It’s not uncommon for metal products to contain a protective outer layer that discourages rust and corrosion. Steel products, for instance, almost always feature some type of protective finish. Otherwise, moisture and oxygen will cause them to rust. While there are several methods used to create a protective finish over metal workpieces, one of the most common is phosphatizing.
Overview of Phosphatizing
Also known as phosphating coating, phosphatizing is a metalworking process that involves the use of phosphoric acid to create a protective layer over a metal workpiece. It’s typically used on aluminum, silver, steel, tin and cadmium. As the phosphoric acid reacts to the metal on which it’s applied, it creates a protective outer layer, thereby protecting the underlying metal from rust and corrosion.
It may sound counterproductive, but phosphatizing actually causes corrosion — at least on the surface of the metal with which it’s used. This phosphoric acid used in this process triggers a chemical reaction with the underlying metal that results in superficial corrosion. At the same time, phosphatizing distributes phosphate crystals across the surface of the metal. The presence of these phosphate crystals essentially protects the underlying metal from further rust and corrosion.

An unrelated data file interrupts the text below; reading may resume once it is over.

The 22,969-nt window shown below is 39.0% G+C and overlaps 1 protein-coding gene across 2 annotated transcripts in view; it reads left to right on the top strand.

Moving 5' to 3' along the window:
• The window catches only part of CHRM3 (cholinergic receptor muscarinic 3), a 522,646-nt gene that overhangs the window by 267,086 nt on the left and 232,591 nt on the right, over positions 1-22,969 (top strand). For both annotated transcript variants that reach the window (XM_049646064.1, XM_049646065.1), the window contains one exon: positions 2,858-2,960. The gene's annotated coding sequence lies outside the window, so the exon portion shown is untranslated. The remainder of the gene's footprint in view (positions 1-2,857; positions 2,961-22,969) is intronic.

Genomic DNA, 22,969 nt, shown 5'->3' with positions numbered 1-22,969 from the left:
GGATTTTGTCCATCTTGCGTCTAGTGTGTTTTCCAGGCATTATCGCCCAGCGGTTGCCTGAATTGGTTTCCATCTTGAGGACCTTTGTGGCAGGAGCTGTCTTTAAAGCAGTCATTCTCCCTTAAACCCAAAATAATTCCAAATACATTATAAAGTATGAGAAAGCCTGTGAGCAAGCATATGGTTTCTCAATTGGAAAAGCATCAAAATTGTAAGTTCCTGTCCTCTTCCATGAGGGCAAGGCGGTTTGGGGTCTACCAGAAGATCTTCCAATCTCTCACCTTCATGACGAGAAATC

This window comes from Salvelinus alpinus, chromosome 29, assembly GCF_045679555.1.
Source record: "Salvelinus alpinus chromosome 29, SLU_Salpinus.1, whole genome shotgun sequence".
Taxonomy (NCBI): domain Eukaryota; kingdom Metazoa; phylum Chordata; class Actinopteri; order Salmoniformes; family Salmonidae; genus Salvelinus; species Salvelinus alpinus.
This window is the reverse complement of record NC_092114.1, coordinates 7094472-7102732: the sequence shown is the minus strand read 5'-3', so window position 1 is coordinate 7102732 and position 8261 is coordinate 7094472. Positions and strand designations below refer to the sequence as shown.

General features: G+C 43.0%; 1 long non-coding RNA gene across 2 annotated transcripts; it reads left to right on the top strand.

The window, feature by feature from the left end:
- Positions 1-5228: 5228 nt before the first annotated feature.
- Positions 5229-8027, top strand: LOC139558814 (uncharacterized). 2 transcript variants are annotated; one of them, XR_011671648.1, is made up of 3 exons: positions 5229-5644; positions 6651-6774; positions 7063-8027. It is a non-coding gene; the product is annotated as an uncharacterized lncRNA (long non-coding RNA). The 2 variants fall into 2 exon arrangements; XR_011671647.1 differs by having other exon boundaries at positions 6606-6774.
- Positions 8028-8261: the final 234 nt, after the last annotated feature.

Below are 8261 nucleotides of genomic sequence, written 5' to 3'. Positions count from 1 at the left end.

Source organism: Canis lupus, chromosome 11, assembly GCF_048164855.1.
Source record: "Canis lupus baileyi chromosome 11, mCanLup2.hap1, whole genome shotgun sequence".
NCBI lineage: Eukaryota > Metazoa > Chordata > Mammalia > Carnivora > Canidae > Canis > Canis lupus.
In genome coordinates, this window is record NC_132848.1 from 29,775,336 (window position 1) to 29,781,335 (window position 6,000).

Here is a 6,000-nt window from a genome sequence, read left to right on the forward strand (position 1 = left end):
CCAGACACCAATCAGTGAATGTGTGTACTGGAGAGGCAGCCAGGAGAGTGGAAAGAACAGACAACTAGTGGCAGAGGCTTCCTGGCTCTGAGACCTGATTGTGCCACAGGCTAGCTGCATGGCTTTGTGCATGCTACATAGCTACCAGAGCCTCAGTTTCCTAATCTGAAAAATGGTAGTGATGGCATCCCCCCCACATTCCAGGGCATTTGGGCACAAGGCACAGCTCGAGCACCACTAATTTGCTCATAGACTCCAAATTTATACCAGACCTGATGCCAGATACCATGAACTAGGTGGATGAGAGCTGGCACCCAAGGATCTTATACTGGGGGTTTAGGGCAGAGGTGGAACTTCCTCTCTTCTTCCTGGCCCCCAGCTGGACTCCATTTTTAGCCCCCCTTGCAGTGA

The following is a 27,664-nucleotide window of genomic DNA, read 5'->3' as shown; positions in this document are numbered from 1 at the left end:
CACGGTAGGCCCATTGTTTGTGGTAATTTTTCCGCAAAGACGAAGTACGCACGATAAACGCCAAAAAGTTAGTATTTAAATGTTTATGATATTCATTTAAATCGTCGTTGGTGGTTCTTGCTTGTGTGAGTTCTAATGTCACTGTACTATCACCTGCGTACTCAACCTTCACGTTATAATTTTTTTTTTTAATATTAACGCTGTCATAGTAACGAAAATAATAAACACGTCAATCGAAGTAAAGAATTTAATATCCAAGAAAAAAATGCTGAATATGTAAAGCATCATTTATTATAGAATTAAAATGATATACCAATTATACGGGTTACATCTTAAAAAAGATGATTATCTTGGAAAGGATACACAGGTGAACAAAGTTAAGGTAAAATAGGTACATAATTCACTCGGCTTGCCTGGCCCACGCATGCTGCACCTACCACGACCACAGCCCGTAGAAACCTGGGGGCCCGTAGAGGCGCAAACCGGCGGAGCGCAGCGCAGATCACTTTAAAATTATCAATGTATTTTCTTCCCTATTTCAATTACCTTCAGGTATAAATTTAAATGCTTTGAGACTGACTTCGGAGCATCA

How Phosphatizing Is Performed
To perform phosphatizing, metalworking companies begin by cleaning the metal workpiece to ensure it’s free of dirt, dust, debris or other impurities that could interfere with the process. Next, the workpiece is submerged in a bath of phosphate chemicals. As the phosphate covers the workpiece, it triggers a chemical reaction in which the dissolved salts distribute themselves evenly across the surface.
After submerging the workpiece in a bath of phosphate chemicals, the metalworking company will rinse the workpiece in a neutralizing solution. The neutralizing solution, of course, is designed to neutralize the phosphate chemicals Because the chemical reaction has occurred with its surface, the phosphate chemicals are no longer needed at this point. Therefore, they are removed by rinsing the workpiece in a neutralizing solution.
Next, the workpiece is allowed to dry. Normally, treated workpieces are air dried, during which any lingering moisture, chemicals or other liquids will evaporate.
The final step in phosphatizing is the application of lubricant or oil. Although there are exceptions, most phosphatized workpieces are treated with lubricant or oil before they are shipped and sold. Lubricant is typically applied to workpieces that will be joined with other workpieces or fasteners, whereas oil is typically used as an additional safeguard to protect against rust and corrosion.No tags for this post.